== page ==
A top banker's dire warning about New Zealand's overheated house prices shows the market is in crisis and an immigration rethink is needed, Labour says.
In a strongly worded opinion piece, ANZ chief executive David Hisco has warned Auckland property prices are over-cooked and the end would likely be messy.
He has joined several leading establishment figures in calling for stronger action on housing, and warns yesterday's Reserve Bank lending restrictions did not go far enough.
Hisco's comments come after Finance Minister Bill English and Housing Minister Nick Smith signalled they expected property values to slow or drop. Both told first home buyers to ride the bubble out before buying.
Labour finance spokesman Grant Robertson said Hisco's message reflected the fact the housing market was in crisis.
"This is the kind of warning from inside the system that should, if nothing else, shake the Government."
Labour policy is to ban foreign buyers, extend the "bright line" test to five years so investment properties on-sold within five years have to pay a tax on the capital gains achieved, fast-track the building of affordable homes and begin consultation on ending negative gearing.
Robertson said immigration policies should be reviewed.
"Immigration should be good for New Zealand. But quite clearly if it puts as much pressure on as it does, then you've got to review the settings, and we would certainly do that."
Associate Finance Minister Steven Joyce said: "The Government would agree with some of the things he says and disagree with others. In terms of the issues around housing, one thing we'd definitely agree on is a comprehensive response - it involves the Reserve Bank, it involves councils and it involves the Government.
"And that's why we have a comprehensive plan that works in a range of areas to ensure that the matter is addressed," he said.
"My experience is, in associate finance now for seven or eight years, different people in the commercial sector have different views at different times. And the job of the Government is to govern for the whole of the country and the whole of the economy and we just work our way through that.
"From the Government's perspective, we've been taking a steady and conservative approach for many years - and we'll continue to do so."
Labour's housing spokesman Phil Twyford said: "The Government clearly won't listen to opposition parties, like Labour, on the housing crisis. But surely it must listen to what is a growing chorus of voices - even traditionally conservative voices - who are raising alarm about the housing crisis.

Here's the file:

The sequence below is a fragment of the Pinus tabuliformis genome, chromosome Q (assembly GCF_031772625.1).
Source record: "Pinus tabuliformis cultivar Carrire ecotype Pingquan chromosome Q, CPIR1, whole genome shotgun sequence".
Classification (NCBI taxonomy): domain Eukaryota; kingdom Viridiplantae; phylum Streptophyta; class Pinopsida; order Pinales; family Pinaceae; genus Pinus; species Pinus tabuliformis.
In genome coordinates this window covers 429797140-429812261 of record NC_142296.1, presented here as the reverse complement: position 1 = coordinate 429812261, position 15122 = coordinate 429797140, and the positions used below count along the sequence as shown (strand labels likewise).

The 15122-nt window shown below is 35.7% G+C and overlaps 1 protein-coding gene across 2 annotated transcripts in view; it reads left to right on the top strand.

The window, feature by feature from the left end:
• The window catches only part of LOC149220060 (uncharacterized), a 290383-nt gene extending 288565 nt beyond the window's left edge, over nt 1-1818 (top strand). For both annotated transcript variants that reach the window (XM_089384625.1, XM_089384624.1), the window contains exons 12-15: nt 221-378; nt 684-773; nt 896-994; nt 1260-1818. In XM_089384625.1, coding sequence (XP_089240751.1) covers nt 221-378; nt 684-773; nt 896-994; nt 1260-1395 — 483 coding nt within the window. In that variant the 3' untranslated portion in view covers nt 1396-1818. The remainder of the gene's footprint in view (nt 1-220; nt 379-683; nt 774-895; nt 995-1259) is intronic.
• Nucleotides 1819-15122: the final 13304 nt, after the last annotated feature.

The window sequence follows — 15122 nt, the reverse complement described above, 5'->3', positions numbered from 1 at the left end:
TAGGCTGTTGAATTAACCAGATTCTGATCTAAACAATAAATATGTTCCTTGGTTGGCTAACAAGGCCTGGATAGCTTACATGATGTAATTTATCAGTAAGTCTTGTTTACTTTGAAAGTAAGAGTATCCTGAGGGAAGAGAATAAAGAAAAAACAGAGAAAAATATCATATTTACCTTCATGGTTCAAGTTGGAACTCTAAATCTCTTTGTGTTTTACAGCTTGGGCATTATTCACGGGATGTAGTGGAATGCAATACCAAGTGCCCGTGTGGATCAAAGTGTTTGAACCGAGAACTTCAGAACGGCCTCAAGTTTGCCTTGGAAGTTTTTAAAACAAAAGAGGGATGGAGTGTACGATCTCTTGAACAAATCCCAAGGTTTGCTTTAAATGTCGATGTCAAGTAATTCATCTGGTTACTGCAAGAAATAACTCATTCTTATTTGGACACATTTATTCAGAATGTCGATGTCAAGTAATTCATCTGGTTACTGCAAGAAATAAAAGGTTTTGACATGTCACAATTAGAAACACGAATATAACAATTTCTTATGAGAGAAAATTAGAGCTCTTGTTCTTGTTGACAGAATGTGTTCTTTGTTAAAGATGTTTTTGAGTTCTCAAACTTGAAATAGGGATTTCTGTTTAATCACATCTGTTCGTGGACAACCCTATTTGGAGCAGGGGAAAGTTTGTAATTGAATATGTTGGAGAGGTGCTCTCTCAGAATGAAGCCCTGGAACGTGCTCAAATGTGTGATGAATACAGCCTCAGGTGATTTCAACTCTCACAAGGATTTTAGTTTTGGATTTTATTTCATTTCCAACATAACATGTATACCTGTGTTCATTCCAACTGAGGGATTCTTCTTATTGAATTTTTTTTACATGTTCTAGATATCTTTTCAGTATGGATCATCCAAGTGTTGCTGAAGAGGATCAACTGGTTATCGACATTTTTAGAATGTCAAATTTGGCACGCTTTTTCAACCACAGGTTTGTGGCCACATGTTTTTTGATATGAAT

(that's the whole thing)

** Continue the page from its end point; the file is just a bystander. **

"When the head of the country's biggest mortgage lender speaks out in such a direct way, you don't have to read between the lines to see that this is a damning criticism of the Government's handling of the housing issue."
Economist Shamubeel Eaqub said Hisco's comments showed a sign of the times.
"It's funny that the banks are saying that something must be done. It's a complete crisis when you've got Hisco and all these guys coming out saying the same kind of thing -- even businesses and people you'd think would be the supporters.
"It's only a reflection of how bad things have gotten."
Green Party finance spokeswoman Julie Anne Genter said ANZ's call for more restrictions on lending spoke volumes about the state of the housing market.
"It definitely feels like a bubble. And I can understand why the Reserve Bank and others in finance and economics are very concerned."
The Government needed to remove tax advantages for property speculators and get involved in building more affordable homes, Genter said.
The Greens would support looking at a temporary reduction in immigration levels, until the needed infrastructure and other steps were taken to meet housing demand.
"There's nothing wrong with immigration ... but, until we have the infrastructure in place it might be necessary to take precautions and slow it down a bit."
NZ First leader Winston Peters said Hisco's warning of a "messy end" was totally predictable and avoidable but had been ignored by the Government and others for too long.
"There will be a correction. It is going to be enormously painful for hundreds of thousands of New Zealanders and that's the sad part about it. Many people will lose their equity. But any conception such a build up in the house price bubble could go on shows what enormous denial the political system is in."
Peters said English and Smith were trying to stave off the inevitable. He did not believe the Reserve Banks' moves this week to increase loan to value radios for investors from 30 to 40 per cent deposits would have much impact.
"It's crude, it's blunt and not helpful."
However, he disagreed with Hisco's suggestion overseas investors could leave in a "stampede" if property values started dropping.
"Those who have bought it as a bolthole to come here or to secure their money from offshore interference, they won't be stampeding. The motivation for them is different from the motivation for a normal investor."